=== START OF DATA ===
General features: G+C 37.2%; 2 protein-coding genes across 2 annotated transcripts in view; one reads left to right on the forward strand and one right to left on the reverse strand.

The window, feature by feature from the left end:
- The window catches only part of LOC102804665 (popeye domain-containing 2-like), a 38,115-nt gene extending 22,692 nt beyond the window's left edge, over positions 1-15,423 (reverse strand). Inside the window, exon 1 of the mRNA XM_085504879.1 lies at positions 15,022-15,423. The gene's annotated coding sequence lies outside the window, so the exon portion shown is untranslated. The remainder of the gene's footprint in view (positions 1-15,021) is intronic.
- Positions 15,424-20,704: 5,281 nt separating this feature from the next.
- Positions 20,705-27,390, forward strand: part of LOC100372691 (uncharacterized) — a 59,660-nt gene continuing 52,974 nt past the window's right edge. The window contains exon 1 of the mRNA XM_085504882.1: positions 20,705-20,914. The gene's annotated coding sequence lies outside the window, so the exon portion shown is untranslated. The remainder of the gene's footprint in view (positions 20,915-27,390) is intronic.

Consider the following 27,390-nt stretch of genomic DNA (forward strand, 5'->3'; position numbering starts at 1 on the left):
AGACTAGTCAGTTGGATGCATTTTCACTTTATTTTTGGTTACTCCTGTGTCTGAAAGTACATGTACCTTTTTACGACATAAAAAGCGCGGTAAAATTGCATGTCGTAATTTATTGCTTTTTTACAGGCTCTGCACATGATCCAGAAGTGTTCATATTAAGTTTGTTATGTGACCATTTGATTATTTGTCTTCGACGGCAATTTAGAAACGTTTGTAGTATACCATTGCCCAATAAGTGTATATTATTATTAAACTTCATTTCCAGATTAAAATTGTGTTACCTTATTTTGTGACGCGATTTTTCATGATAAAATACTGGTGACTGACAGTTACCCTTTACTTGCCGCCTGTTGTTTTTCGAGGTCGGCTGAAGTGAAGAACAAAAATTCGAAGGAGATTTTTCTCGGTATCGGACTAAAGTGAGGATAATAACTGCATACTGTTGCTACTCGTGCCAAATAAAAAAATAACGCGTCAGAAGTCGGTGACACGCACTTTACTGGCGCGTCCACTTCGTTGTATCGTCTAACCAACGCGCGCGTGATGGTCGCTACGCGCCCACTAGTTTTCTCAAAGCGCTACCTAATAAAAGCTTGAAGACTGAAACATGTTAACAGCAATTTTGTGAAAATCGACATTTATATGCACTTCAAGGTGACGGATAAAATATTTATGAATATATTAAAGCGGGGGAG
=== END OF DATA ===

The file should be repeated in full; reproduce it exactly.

General features: G+C 37.2%; 2 protein-coding genes across 2 annotated transcripts in view; one reads left to right on the forward strand and one right to left on the reverse strand.

The window, feature by feature from the left end:
- The window catches only part of LOC102804665 (popeye domain-containing 2-like), a 38,115-nt gene extending 22,692 nt beyond the window's left edge, over positions 1-15,423 (reverse strand). Inside the window, exon 1 of the mRNA XM_085504879.1 lies at positions 15,022-15,423. The gene's annotated coding sequence lies outside the window, so the exon portion shown is untranslated. The remainder of the gene's footprint in view (positions 1-15,021) is intronic.
- Positions 15,424-20,704: 5,281 nt separating this feature from the next.
- Positions 20,705-27,390, forward strand: part of LOC100372691 (uncharacterized) — a 59,660-nt gene continuing 52,974 nt past the window's right edge. The window contains exon 1 of the mRNA XM_085504882.1: positions 20,705-20,914. The gene's annotated coding sequence lies outside the window, so the exon portion shown is untranslated. The remainder of the gene's footprint in view (positions 20,915-27,390) is intronic.

Consider the following 27,390-nt stretch of genomic DNA (forward strand, 5'->3'; position numbering starts at 1 on the left):
AGACTAGTCAGTTGGATGCATTTTCACTTTATTTTTGGTTACTCCTGTGTCTGAAAGTACATGTACCTTTTTACGACATAAAAAGCGCGGTAAAATTGCATGTCGTAATTTATTGCTTTTTTACAGGCTCTGCACATGATCCAGAAGTGTTCATATTAAGTTTGTTATGTGACCATTTGATTATTTGTCTTCGACGGCAATTTAGAAACGTTTGTAGTATACCATTGCCCAATAAGTGTATATTATTATTAAACTTCATTTCCAGATTAAAATTGTGTTACCTTATTTTGTGACGCGATTTTTCATGATAAAATACTGGTGACTGACAGTTACCCTTTACTTGCCGCCTGTTGTTTTTCGAGGTCGGCTGAAGTGAAGAACAAAAATTCGAAGGAGATTTTTCTCGGTATCGGACTAAAGTGAGGATAATAACTGCATACTGTTGCTACTCGTGCCAAATAAAAAAATAACGCGTCAGAAGTCGGTGACACGCACTTTACTGGCGCGTCCACTTCGTTGTATCGTCTAACCAACGCGCGCGTGATGGTCGCTACGCGCCCACTAGTTTTCTCAAAGCGCTACCTAATAAAAGCTTGAAGACTGAAACATGTTAACAGCAATTTTGTGAAAATCGACATTTATATGCACTTCAAGGTGACGGATAAAATATTTATGAATATATTAAAGCGGGGGAG